Gender-Based Analysis Plus
The Government of Canada defines the term “gender-based analysis plus” (GBA+) as an analytical approach used to assess how diverse groups of women, men and gender-diverse people may experience policies, programs and initiatives. The “plus” in GBA+ acknowledges that the gender-based analysis goes beyond biological (sex) and socio-cultural (gender) differences. We all have multiple identity factors that intersect to make us who we are; GBA+ considers many other identity factors, such as race, ethnicity, religion, age, and mental or physical disability.
The table below sets out general information about the status of the CRTC’s GBA+ implementation plan.
Governance of the organization’s GBA+ implementation plan
Not applicable: the Agency does not have a GBA+ implementation plan.
GBA+ is part the agency’s decision-making processes. For example, the Broadcasting Act indicates that the Canadian broadcasting system should “through its programming and the employment opportunities arising out of its operations, serve the needs and interests, and reflect the circumstances and aspirations, of Canadian men, women and children, including equal rights, the linguistic duality and multicultural and multiracial nature of Canadian society and the special place of aboriginal peoples within that society.”
The CRTC is considering options to separately account for, monitor and/or report on GBA+ across the agency.
Planned FTEs that will be dedicated to GBA+ implementation in 2018-19
Not applicable: The CRTC does not plan to assign dedicate full-time equivalents (FTEs) to GBA+ implementation in 2018-19.
Major initiatives where GBA+ will be applied and monitored in 2018-19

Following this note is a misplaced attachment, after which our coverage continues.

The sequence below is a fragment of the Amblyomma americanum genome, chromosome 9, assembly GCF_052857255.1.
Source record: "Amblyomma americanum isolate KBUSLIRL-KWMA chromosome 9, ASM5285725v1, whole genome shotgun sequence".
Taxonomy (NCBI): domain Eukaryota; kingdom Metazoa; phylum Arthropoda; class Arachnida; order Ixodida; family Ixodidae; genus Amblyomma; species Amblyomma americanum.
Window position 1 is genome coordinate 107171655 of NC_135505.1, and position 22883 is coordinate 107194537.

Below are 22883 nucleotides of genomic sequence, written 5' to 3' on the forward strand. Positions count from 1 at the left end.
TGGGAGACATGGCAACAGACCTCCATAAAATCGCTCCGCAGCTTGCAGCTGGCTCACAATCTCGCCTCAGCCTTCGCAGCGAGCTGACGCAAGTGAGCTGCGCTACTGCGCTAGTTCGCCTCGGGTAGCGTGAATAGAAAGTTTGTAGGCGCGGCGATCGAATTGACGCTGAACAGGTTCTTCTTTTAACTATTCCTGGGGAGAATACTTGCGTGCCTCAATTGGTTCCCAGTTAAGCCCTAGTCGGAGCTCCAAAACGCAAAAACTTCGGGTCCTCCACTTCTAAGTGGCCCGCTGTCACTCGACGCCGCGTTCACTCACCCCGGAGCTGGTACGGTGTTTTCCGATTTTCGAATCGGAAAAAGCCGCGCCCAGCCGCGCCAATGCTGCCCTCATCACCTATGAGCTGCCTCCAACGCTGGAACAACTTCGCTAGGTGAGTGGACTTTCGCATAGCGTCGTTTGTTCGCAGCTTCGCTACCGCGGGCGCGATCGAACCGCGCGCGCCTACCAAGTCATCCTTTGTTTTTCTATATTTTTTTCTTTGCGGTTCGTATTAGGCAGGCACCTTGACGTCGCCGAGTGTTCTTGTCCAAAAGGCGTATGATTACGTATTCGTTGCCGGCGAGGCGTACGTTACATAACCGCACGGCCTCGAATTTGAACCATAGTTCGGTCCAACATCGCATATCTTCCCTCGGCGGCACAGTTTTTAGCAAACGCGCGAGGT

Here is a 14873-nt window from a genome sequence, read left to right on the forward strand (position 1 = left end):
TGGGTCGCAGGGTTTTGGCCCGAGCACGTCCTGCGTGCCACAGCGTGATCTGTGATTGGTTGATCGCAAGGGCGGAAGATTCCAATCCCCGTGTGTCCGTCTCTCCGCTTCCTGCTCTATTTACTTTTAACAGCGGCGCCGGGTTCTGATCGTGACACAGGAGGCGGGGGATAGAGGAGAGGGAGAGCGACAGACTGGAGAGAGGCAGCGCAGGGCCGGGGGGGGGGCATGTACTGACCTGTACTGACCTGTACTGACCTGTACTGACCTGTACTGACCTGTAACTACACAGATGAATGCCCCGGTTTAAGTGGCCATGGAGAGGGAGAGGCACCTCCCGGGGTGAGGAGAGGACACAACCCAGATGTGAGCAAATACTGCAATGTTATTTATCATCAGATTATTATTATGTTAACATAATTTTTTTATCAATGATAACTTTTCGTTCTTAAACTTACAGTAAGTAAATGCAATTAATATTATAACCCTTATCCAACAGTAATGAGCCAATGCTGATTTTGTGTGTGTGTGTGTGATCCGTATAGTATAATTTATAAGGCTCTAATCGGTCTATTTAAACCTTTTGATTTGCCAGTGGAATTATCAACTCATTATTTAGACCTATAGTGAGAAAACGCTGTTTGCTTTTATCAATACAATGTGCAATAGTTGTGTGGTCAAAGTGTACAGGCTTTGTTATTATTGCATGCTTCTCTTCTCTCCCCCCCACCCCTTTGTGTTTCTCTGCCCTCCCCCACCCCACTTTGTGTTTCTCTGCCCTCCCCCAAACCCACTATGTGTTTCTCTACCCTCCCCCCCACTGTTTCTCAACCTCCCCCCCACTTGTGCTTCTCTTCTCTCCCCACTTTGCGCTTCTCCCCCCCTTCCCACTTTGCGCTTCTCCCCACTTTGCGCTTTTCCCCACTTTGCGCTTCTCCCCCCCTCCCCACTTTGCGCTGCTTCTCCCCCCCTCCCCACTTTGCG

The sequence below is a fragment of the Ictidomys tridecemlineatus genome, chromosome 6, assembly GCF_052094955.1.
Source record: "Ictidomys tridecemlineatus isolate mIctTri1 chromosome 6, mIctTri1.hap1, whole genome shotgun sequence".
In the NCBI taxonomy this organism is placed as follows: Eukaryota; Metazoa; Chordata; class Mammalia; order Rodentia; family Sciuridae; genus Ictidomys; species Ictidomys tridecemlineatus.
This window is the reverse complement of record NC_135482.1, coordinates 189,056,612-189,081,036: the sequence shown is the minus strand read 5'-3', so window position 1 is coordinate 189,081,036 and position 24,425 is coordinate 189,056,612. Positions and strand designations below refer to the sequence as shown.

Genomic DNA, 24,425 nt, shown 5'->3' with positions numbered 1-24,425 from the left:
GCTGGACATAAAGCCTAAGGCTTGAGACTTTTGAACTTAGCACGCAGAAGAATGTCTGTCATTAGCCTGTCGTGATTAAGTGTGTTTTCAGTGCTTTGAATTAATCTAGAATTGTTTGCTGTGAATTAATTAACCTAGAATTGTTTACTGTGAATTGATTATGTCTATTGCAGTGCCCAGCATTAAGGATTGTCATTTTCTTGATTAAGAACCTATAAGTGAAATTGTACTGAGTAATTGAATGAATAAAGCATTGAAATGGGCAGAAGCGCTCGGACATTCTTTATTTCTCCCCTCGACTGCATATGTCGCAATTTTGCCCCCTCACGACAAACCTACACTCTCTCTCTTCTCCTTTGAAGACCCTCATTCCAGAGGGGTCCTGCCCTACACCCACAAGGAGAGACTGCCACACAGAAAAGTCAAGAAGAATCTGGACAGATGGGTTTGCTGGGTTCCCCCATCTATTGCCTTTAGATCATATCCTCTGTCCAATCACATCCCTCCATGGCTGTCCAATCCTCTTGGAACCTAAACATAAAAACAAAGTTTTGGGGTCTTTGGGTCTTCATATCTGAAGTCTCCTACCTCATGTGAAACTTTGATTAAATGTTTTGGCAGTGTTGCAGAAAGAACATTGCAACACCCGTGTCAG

Not applicable: The CRTC is not planning to apply GBA+ explicitly to its major initiatives in 2018-19 and will continue to abide by all the requirements of its legislative mandate.
Some of the CRTC’s planned initiatives reflect the application of GBA+ in some respects:
(Since it established its 2009 policy on accessibility of telecommunications and broadcasting services, the CRTC has made additional strides in increasing the accessibility of communications services for persons with disabilities, including, but not limited to, the development of quality standards for closed captioning and the launch of IP Relay, VRS, and Text with 9-1-1.)
(Women in Communications and Technology (WCT) programs
The CRTC participates in WCT programs that seek to empower women as leaders and contributors to Canada’s digital economy:
(The Broadcasting Act
The Broadcasting Act is one of the enabling instruments of the CRTC. It requires the CRTC to help ensure that the Canadian broadcasting system:
The CRTC’s “Ethnic Broadcasting Policy” (1999) and “Native Broadcasting Policy” (1990), for example, take these considerations into account. )
Planned evaluation coverage over the next five fiscal years
|Last evaluation||Evaluations planned in the next 5 years||Fiscal year of approval||2018–19 Program spending covered by the planned evaluation (dollars)||2018–19 Program spending covered by all planned evaluations (dollars)||2018–19 Total program spending (dollars)|
|Support for Canadian content creation||Not applicable||Not applicable||Not applicable||Not applicable||Not applicable||Not applicable|
|Connection to the communications system||Not applicable||Not applicable||Not applicable||Not applicable||Not applicable||Not applicable|
|Protection within the communications system||Not applicable||Not applicable||Not applicable||Not applicable||Not applicable||Not applicable|
|Total||Not applicable||Not applicable||Not applicable||Not applicable||Not applicable||Not applicable|
Note: all references to program spending refer to planned spending for the 2018–19 fiscal year only and not cumulative spending over 5 years.